- Former ECB president says integrity of U.K. is at risk
- Says global economic backdrop is ‘profoundly abnormal’
Former European Central Bank President Jean-Claude Trichet said the U.K. would damage its economy if it votes to leave the European Union in less than in two weeks.
“I hope very much, very profoundly that we won’t have a Brexit because it would be a catastrophe for the U.K.,” he said in a Bloomberg Television interview with Francine Lacqua and Tom Keene on Friday. “It puts even into question the integrity of the U.K. It’s an immense problem for the U.K. and the prime minister is right to stress the importance to say yes to remaining.”
Trichet adds his voice to a host of warnings, including from the Bank of England and the International Monetary Fund, about the risks from a splintering of the EU. BOE Governor Mark Carney has said it could trigger a U.K. recession, and a report published on Friday said European equities could lose about a quarter of their value in the immediate aftermath.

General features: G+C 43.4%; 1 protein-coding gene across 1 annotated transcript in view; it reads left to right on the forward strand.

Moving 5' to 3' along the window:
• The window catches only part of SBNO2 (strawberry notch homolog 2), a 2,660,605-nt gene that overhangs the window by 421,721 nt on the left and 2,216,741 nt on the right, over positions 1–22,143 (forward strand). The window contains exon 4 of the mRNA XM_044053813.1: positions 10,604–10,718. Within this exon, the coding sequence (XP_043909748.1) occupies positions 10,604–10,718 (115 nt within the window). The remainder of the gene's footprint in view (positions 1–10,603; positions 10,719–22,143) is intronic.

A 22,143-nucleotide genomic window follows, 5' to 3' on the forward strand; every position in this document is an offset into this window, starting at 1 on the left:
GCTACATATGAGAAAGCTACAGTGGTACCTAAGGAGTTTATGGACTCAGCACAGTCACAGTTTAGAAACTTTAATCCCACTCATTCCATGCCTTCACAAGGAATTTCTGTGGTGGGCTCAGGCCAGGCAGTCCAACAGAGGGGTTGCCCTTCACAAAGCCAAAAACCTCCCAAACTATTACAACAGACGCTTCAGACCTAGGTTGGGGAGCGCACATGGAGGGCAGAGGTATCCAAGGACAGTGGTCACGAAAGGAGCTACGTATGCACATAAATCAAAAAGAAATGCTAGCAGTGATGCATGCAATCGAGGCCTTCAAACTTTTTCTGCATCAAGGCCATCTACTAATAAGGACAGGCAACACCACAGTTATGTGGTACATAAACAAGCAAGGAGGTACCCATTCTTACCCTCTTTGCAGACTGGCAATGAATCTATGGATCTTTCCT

Asked about policy makers including Federal Reserve Chair Janet Yellen and Bank of Japan Governor Haruhiko Kuroda, Trichet said they all have difficult jobs, though Carney may be in the most difficult situation right now because of the upcoming vote.
“Mark Carney has the Brexit ahead of him and it is really one of the worst possible situations,” Trichet said. “Mark has the most difficult job obviously.”
Asked about the extraordinary steps central banks have taken since the Great Recession, Trichet said it’s right that policy makers have taken drastic measures to revive inflation. But he said that they “should not be the only game in town.”
“We are in a world which is profoundly abnormal,” he said. “We all have to get back to a normal level of inflation but that is not only the job of the central banks.”